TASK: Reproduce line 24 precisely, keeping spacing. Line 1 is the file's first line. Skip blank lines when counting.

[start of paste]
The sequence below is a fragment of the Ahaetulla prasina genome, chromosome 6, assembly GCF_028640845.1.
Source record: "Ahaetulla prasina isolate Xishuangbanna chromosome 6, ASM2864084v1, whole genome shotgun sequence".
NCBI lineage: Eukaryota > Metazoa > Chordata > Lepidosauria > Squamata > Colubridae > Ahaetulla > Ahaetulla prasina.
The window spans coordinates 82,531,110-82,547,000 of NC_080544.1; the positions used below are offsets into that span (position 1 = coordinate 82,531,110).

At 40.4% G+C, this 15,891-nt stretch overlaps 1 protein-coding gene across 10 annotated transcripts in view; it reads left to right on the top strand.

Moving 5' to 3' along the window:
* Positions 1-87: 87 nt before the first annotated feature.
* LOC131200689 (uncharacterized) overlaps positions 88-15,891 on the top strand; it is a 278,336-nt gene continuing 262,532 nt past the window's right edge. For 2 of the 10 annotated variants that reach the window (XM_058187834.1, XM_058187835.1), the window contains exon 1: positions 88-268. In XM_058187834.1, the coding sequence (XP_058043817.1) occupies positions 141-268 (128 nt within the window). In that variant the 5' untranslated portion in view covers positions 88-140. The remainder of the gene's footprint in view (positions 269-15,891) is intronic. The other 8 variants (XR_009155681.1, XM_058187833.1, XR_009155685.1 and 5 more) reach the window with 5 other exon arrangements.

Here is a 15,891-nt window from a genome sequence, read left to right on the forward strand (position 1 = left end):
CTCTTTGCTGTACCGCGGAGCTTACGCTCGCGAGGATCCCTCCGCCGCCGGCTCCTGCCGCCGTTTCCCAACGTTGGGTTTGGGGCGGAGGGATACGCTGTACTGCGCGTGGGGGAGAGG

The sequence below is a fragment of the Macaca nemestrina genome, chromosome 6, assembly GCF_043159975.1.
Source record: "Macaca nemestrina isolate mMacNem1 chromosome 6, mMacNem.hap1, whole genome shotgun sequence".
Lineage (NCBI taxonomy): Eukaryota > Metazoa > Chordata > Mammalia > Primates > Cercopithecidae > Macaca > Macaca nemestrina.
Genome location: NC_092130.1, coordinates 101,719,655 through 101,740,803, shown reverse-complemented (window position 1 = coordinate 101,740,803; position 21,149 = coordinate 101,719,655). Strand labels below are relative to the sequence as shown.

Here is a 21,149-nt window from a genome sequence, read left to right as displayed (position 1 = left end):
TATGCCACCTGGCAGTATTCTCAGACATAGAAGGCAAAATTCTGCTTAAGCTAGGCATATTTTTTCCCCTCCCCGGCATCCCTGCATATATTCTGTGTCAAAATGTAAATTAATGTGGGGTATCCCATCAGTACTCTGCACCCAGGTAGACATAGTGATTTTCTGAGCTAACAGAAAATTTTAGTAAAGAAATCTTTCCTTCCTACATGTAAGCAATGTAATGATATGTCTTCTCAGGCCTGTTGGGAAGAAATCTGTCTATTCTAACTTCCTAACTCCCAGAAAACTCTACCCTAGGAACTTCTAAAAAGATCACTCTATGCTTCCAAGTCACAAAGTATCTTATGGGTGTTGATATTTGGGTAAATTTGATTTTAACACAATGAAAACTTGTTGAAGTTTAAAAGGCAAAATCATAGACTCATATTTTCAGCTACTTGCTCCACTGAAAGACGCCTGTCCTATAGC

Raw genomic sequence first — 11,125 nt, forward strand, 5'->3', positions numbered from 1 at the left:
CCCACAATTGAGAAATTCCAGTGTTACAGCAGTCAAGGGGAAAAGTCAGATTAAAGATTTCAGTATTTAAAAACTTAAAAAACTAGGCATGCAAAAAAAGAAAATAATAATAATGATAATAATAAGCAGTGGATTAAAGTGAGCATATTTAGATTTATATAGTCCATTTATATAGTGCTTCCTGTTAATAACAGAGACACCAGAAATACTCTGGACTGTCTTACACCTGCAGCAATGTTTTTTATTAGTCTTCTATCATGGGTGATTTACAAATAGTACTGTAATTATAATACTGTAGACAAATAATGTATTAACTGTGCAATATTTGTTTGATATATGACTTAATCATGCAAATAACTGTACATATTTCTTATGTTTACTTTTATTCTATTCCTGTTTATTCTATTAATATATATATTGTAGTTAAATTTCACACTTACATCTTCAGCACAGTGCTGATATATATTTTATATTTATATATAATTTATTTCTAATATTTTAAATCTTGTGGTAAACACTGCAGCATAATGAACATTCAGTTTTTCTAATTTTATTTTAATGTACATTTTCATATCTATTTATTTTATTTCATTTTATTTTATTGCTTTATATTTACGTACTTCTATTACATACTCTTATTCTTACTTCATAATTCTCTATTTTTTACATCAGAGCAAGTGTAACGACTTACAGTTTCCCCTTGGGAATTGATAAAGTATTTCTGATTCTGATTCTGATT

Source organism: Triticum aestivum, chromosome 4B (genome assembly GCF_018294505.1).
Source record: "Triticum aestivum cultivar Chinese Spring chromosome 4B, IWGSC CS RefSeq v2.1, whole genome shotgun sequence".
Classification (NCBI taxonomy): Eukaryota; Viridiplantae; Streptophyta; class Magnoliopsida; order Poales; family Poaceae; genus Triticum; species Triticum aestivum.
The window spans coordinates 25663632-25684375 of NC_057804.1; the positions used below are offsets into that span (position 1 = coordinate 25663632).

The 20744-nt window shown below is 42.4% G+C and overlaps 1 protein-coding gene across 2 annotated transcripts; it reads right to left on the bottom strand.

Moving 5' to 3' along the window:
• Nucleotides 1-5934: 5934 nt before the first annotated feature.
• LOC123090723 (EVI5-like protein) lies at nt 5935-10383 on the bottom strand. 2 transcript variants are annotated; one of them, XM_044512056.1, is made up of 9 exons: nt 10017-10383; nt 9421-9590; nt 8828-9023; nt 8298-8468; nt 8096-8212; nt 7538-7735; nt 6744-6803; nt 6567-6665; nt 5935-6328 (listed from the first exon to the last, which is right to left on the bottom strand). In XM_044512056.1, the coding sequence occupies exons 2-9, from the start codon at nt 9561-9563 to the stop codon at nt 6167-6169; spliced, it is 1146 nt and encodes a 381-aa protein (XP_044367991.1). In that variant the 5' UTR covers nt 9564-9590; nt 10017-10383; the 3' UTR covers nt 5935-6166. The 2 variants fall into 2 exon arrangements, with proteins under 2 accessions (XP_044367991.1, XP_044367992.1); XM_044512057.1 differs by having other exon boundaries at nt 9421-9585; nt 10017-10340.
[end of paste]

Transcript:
Moving 5' to 3' along the window: